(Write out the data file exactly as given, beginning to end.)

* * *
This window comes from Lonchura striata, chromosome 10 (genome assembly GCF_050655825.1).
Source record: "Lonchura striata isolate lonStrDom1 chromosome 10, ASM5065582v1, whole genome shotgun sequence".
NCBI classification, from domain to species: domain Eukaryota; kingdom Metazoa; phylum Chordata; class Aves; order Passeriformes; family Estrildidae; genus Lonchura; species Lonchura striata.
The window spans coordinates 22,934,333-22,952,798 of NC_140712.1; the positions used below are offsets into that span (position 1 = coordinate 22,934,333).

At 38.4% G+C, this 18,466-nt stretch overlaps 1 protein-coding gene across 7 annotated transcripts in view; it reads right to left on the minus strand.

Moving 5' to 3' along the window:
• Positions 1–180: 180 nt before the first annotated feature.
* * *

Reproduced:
This window comes from Lonchura striata, chromosome 10 (genome assembly GCF_050655825.1).
Source record: "Lonchura striata isolate lonStrDom1 chromosome 10, ASM5065582v1, whole genome shotgun sequence".
NCBI classification, from domain to species: domain Eukaryota; kingdom Metazoa; phylum Chordata; class Aves; order Passeriformes; family Estrildidae; genus Lonchura; species Lonchura striata.
The window spans coordinates 22,934,333-22,952,798 of NC_140712.1; the positions used below are offsets into that span (position 1 = coordinate 22,934,333).

At 38.4% G+C, this 18,466-nt stretch overlaps 1 protein-coding gene across 7 annotated transcripts in view; it reads right to left on the minus strand.

Moving 5' to 3' along the window:
• Positions 1–180: 180 nt before the first annotated feature.